The extent of Shakespeare’s collaboration with other dramatists, a long-neglected issue, is now fiercely debated. Kells treats this complex matter with notable lack of finesse. The computerized statistical and stylometric tests which are now widely used to determine multiple authorship are often viewed with skepticism, and I am uneasy about them myself, but they certainly can’t be dismissed as “a massive methodological sidetrack,” as Kells supposes. They raise genuine questions. I checked his views against the most extreme “disintegrationist” positions, represented by the essays in The New Oxford Shakespeare Authorship Companion (2017), edited by Gary Taylor and Gabriel Egan. Increasing attention is being paid to Marlowe’s putative role. Kells calls him Shakespeare’s “occasional collaborator” and says that Shakespeare “is probably also credited with plays that Marlowe largely wrote.” Marlowe’s only known collaborator is Thomas Nashe, on Dido, Queen of Carthage, where he is named on the title page, and possibly Doctor Faustus, where some scholars have detected Nashe’s presence; William Bird and Samuel Rowley were paid for “additions” to Doctor Faustus in 1604, but this does not imply that they worked with Marlowe, who died in 1593. He, in turn, could not have worked with Shakespeare on any play after that date, and, in any case, Shakespeare was quite capable of writing parody-Marlowe himself. Kells asserts that Shakespeare and Marlowe revised “original versions of the three parts of Henry VI” by Robert Greene and George Peele. Gary Taylor and Rory Laughnane, writing in the Authorship Companion, ignore Greene and Peele, arguing that Shakespeare revised and adapted plays originally written by Nashe (parts of Henry VI, Part 1 only), Marlowe, and possibly another author. To adapt someone else’s work, however, is not collaboration, which implies joint composition of an original. Thomas Middleton, for instance, collaborated with Shakespeare on Timon of Athens but cannot be called a co-author of Macbeth, which he seems to have adapted for later performances. Most bizarrely of all, who are the “mainstream scholars” who, according to Kells, believe that Marlowe wrote The Comedy of Errors and Julius Caesar? If any such exist, they should seek medical help.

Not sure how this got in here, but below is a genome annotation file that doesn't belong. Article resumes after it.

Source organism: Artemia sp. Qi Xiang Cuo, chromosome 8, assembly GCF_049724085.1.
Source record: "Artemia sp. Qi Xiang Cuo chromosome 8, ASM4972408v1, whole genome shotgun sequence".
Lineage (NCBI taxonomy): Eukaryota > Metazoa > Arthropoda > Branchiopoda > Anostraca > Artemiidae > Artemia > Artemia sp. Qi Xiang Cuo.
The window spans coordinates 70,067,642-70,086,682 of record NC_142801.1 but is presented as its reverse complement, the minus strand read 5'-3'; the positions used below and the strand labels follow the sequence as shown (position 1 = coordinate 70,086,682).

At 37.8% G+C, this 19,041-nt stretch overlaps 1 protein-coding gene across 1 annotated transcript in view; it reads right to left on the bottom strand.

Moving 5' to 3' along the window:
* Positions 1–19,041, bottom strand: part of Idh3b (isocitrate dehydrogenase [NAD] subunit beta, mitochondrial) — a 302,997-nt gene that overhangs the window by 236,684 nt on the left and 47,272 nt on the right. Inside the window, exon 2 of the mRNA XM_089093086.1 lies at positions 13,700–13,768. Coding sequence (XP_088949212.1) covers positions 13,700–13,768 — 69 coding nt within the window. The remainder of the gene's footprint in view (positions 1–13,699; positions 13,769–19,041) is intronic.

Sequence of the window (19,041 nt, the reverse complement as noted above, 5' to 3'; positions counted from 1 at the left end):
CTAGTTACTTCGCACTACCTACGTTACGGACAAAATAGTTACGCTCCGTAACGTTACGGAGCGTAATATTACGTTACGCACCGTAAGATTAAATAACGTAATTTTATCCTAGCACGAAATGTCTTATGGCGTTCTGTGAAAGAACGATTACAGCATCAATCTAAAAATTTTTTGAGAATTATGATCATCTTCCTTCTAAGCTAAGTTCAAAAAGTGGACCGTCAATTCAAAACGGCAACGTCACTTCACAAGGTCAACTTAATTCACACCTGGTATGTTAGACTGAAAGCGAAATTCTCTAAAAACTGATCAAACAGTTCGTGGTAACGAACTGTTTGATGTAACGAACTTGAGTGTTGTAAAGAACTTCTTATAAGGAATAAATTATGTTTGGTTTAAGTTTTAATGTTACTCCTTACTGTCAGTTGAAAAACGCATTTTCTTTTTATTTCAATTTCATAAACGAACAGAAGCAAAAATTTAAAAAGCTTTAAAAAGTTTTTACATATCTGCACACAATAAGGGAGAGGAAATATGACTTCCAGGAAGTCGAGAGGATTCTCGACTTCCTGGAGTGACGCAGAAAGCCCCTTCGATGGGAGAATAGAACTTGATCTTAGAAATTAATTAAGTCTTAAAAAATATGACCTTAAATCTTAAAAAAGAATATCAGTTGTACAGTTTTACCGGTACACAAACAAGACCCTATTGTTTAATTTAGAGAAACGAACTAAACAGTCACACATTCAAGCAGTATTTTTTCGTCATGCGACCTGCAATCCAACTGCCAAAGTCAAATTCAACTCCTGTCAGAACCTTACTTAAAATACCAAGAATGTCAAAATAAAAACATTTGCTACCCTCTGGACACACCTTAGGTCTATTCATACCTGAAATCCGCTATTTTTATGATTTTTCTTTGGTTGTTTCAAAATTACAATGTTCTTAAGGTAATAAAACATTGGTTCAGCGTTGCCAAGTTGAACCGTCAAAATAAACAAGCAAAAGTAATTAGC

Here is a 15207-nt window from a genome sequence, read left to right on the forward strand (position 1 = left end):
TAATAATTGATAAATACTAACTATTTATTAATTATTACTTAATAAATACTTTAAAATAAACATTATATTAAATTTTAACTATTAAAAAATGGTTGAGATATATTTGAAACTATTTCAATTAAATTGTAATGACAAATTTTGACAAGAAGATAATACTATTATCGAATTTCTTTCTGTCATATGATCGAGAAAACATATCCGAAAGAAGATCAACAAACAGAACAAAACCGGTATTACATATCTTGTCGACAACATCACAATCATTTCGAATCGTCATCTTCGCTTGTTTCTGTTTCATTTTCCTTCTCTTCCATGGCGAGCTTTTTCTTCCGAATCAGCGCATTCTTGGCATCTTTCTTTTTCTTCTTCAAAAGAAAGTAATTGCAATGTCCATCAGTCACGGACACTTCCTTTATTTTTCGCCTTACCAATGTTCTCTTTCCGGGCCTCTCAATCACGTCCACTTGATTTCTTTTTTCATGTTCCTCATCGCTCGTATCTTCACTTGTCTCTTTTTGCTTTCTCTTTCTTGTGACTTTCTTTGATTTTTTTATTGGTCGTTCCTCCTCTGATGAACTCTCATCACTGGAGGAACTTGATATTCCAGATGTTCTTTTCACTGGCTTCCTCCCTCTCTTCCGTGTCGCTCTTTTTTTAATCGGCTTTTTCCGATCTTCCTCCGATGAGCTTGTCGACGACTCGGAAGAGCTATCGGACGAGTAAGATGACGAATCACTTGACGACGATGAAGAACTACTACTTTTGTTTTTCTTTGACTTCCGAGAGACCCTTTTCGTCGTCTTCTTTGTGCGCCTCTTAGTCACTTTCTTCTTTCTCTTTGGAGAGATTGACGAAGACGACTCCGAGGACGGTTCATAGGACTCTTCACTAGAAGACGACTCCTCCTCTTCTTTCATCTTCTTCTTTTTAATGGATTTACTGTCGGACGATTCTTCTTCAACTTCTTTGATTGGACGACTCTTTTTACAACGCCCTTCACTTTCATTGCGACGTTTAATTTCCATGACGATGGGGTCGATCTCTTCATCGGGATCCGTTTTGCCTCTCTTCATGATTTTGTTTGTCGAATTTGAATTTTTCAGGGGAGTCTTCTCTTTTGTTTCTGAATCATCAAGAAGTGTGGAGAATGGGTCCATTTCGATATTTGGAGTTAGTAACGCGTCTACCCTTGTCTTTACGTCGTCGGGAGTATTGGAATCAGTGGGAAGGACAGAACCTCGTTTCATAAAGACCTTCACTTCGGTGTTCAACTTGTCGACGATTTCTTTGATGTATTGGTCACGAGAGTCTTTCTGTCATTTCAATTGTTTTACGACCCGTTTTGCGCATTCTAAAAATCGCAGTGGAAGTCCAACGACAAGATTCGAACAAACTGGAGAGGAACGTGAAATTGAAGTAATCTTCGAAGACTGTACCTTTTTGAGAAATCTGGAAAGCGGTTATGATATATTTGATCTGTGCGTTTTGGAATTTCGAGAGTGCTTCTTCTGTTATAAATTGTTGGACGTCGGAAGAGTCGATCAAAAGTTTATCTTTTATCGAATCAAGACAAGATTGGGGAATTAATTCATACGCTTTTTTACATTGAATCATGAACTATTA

Greene’s professional connection with Shakespeare, if any, is very shadowy. As Kells is aware, Greene’s Groatsworth of Wit, published anonymously in 1592, may be, in whole or part, the work of both Nashe and Henry Chettle; whoever wrote it, there is certainly no evidence that Shakespeare “had the last laugh” on Greene for the attack on him in the Groatsworth by putting him on stage as Sir Toby Belch. With regard to Thomas Kyd—another dramatist whose name is frequently linked with Shakespeare’s by the ultramontane collaborationist party—Kells presents their joint authorship of the anonymous Edward III as an established fact, whereas the latest edition, by Richard Proudfoot and Nicola Bennett (2017), finds the evidence inconclusive. (Recurring to the “library” theme, if Shakespeare really did work with all these people, it would surely make sense for him to have borrowed their books.)